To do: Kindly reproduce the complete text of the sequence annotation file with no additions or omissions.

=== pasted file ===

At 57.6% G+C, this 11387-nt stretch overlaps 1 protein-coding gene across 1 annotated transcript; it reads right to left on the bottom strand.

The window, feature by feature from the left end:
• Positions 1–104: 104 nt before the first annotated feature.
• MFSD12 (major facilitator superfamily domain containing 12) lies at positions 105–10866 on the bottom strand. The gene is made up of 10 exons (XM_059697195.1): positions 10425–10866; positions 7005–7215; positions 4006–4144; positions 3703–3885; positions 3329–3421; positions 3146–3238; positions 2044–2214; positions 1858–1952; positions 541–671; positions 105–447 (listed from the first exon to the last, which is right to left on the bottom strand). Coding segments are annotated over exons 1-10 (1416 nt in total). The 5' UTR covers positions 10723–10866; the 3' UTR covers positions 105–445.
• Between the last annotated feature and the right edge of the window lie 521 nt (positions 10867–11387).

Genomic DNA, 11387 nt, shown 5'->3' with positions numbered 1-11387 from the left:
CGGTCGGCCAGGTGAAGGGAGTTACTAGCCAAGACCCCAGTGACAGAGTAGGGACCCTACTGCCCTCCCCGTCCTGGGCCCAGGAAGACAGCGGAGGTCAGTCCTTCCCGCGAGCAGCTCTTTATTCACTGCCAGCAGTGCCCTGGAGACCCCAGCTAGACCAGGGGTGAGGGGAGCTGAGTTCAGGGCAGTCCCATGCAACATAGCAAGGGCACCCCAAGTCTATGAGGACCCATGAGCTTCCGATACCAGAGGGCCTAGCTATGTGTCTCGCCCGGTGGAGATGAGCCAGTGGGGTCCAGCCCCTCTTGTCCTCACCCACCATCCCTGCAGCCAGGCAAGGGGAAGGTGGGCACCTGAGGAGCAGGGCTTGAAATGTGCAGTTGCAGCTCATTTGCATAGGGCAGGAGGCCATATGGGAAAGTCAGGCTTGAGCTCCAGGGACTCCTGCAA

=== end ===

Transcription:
At 57.6% G+C, this 11387-nt stretch overlaps 1 protein-coding gene across 1 annotated transcript; it reads right to left on the bottom strand.

The window, feature by feature from the left end:
• Positions 1–104: 104 nt before the first annotated feature.
• MFSD12 (major facilitator superfamily domain containing 12) lies at positions 105–10866 on the bottom strand. The gene is made up of 10 exons (XM_059697195.1): positions 10425–10866; positions 7005–7215; positions 4006–4144; positions 3703–3885; positions 3329–3421; positions 3146–3238; positions 2044–2214; positions 1858–1952; positions 541–671; positions 105–447 (listed from the first exon to the last, which is right to left on the bottom strand). Coding segments are annotated over exons 1-10 (1416 nt in total). The 5' UTR covers positions 10723–10866; the 3' UTR covers positions 105–445.
• Between the last annotated feature and the right edge of the window lie 521 nt (positions 10867–11387).

Genomic DNA, 11387 nt, shown 5'->3' with positions numbered 1-11387 from the left:
CGGTCGGCCAGGTGAAGGGAGTTACTAGCCAAGACCCCAGTGACAGAGTAGGGACCCTACTGCCCTCCCCGTCCTGGGCCCAGGAAGACAGCGGAGGTCAGTCCTTCCCGCGAGCAGCTCTTTATTCACTGCCAGCAGTGCCCTGGAGACCCCAGCTAGACCAGGGGTGAGGGGAGCTGAGTTCAGGGCAGTCCCATGCAACATAGCAAGGGCACCCCAAGTCTATGAGGACCCATGAGCTTCCGATACCAGAGGGCCTAGCTATGTGTCTCGCCCGGTGGAGATGAGCCAGTGGGGTCCAGCCCCTCTTGTCCTCACCCACCATCCCTGCAGCCAGGCAAGGGGAAGGTGGGCACCTGAGGAGCAGGGCTTGAAATGTGCAGTTGCAGCTCATTTGCATAGGGCAGGAGGCCATATGGGAAAGTCAGGCTTGAGCTCCAGGGACTCCTGCAA